Next to inflation, the biggest concern midterm voters expressed was the direction of the Supreme Court. Without the Court’s decision in Dobbs v. Jackson Women’s Health Organization several months ago that unraveled abortion rights, the much-hyped Republican “red wave” would almost certainly have materialized. 

The opinions by the Dobbs majority, particularly one by Justice Clarence Thomas, fueled anxiety that conservatives on the Court may go after precedents related to Roe v Wade, such as Obergefell v Hodges, the 2015 ruling establishing a right to marriage for same-sex couples.

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Reflecting those concerns, the U.S. Senate will vote to codify same-sex marriage this week.

In addition to curtailing reproductive freedom, the conservative majority has already or likely will put an end to affirmative action in higher education, weaken the separation of church and state, and narrow government efforts to combat climate change.

Most recently, the Biden administration wants the Court to overrule injunctions by Trump judges blocking student debt relief, which 26 million people have applied to receive.

Fat chance that will happen.

As if partisan and ideological groupthink wasn’t enough to condemn the conservatives on the Court, evidence of corruption has surfaced.

Last spring, the draft opinion of Dobbs, written by Justice Samuel Alito, was leaked to the public, an “egregious” violation of Supreme Court decision-making rules.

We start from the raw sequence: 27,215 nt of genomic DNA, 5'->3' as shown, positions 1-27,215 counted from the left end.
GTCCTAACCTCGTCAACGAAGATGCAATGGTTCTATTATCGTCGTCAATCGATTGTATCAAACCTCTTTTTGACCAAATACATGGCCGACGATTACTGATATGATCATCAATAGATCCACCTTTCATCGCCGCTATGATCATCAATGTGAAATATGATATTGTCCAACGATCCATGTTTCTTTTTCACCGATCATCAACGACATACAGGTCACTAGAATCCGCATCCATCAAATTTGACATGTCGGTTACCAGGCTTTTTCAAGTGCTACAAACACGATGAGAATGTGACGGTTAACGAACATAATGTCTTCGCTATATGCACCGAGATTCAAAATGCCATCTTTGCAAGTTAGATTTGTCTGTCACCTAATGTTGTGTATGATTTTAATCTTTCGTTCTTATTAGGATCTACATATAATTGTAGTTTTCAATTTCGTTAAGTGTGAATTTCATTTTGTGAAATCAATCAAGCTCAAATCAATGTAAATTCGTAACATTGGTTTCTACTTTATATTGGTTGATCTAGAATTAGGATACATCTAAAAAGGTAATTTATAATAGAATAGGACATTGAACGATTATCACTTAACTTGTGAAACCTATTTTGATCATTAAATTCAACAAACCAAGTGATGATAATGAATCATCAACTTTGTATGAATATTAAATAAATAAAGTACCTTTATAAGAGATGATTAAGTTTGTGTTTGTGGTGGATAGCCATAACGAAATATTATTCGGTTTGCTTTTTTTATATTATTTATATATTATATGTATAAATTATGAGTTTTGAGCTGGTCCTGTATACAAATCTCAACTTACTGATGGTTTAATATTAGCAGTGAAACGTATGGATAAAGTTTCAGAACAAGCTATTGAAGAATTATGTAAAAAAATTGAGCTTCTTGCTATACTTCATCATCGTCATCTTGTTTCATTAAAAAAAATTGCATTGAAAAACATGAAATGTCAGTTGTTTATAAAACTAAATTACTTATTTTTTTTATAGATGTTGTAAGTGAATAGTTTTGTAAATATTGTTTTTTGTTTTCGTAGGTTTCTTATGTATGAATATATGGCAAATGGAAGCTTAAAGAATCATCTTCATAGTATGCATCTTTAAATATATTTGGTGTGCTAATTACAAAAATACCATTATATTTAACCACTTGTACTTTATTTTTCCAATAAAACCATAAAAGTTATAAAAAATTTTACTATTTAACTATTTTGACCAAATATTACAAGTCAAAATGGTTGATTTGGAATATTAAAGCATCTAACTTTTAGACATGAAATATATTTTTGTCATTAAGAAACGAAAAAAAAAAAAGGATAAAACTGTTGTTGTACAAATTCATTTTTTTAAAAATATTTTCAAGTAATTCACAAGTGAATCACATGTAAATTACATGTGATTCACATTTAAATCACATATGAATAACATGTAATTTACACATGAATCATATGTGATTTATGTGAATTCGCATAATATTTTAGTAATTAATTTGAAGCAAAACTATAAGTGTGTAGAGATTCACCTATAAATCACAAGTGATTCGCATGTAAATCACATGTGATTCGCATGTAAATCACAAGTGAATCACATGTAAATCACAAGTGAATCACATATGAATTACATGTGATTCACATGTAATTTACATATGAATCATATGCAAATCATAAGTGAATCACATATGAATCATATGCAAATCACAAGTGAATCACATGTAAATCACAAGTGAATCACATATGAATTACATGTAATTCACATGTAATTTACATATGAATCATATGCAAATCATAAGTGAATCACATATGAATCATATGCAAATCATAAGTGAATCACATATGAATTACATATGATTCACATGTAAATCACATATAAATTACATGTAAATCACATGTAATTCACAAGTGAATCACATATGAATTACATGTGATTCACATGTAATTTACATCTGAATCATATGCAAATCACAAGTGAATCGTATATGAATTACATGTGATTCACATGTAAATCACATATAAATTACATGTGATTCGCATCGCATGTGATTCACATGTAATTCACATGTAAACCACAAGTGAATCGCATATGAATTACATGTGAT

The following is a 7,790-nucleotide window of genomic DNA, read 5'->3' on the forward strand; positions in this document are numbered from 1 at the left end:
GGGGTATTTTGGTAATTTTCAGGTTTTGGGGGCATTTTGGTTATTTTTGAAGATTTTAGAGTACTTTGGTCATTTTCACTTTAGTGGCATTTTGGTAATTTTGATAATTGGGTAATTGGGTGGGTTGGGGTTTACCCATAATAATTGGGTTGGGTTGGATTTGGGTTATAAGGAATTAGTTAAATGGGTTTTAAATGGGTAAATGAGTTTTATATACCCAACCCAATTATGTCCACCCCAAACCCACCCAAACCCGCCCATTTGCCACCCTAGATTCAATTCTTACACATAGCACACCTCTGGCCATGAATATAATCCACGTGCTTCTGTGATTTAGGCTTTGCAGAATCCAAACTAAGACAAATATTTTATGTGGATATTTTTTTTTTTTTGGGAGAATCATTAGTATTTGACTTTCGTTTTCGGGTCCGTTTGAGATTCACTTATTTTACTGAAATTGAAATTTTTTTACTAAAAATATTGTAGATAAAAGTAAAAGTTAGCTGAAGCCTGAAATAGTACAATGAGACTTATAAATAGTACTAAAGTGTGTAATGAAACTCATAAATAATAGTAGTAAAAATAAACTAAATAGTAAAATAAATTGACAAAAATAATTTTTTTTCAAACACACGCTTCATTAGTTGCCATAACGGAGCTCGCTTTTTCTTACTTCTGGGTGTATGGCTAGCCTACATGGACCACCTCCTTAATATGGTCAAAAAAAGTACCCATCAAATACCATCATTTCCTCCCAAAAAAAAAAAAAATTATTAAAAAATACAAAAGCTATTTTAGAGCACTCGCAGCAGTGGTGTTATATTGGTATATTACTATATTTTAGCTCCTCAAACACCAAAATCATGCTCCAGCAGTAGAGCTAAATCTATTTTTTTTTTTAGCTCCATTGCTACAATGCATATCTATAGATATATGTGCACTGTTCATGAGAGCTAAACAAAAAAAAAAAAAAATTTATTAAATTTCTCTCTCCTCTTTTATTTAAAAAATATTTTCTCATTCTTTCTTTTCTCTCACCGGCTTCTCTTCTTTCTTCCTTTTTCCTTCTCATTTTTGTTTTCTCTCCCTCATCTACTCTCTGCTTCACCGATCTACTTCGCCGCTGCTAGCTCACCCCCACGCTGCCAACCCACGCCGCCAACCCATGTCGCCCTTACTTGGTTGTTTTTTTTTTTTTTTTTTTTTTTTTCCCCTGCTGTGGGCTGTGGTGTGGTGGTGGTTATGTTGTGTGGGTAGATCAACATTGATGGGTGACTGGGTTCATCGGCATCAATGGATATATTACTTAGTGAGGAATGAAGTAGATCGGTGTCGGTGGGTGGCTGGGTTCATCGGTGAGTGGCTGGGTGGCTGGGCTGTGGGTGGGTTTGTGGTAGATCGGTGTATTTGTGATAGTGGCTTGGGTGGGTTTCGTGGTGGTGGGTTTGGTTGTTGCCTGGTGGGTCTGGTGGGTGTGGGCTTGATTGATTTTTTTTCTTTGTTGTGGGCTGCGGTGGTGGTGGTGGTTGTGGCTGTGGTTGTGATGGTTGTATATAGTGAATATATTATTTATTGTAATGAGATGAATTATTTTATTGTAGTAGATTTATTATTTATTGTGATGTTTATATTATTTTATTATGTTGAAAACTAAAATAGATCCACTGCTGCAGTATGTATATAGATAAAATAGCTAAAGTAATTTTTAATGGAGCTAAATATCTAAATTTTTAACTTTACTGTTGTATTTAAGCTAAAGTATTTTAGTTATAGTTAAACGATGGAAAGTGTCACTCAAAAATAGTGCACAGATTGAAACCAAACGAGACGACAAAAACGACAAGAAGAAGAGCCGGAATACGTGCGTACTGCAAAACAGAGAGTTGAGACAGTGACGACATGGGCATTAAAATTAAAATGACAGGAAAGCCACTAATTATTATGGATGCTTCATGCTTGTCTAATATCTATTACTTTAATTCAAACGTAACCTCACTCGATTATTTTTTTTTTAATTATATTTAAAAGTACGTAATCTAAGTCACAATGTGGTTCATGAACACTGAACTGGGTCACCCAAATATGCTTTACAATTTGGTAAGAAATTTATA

Now, a former anti-abortion lobbyist has come forward, saying he received advance word of the 

Court’s ruling, favorable to religious fundamentalists, in the 2014 decision Burwell v Hobby Lobby Stores. The lobbyist, whose duties included wining and dining the justices, allegedly obtained the information at dinner with Alito, who wrote the majority opinion.

Presumably the new charges of influence peddling will be added to the months-long investigation of the Dobbs leak, ordered by Chief Justice John Roberts.

For the record, Justice Samuel Alito denies leaking the Hobby Lobby decision

If Alito was not the leaker of Hobby Lobby or Dobbs, the next likely suspect would be Justice Clarence Thomas, whose wife Ginny Thomas, a conservative political activist, allegedly communicated with participants in the January 6, 2021 insurrection at the U.S. Capitol. Thomas has refused to recuse himself from Jan. 6-related cases.

No wonder 60 percent of Americans polled say they disapprove of the job the Supreme Court is doing. Only 7 percent have a great deal of trust and confidence in the court, its lowest public standing on record.

Regardless of how relations between Biden and Congress unfold over the next two years, restoring the integrity of the judicial branch – by new judges, new ethical rules, or other means – must be at the top of their agenda.

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Fletcher McClellan
Fletcher McClellan

Opinion contributor Fletcher McClellan is a political science professor at Elizabethtown College in Elizabethtown, Pa. His work appears biweekly on the Capital-Star’s Commentary Page. Readers may email him at [email protected], and follow him on Twitter at @mcclelef.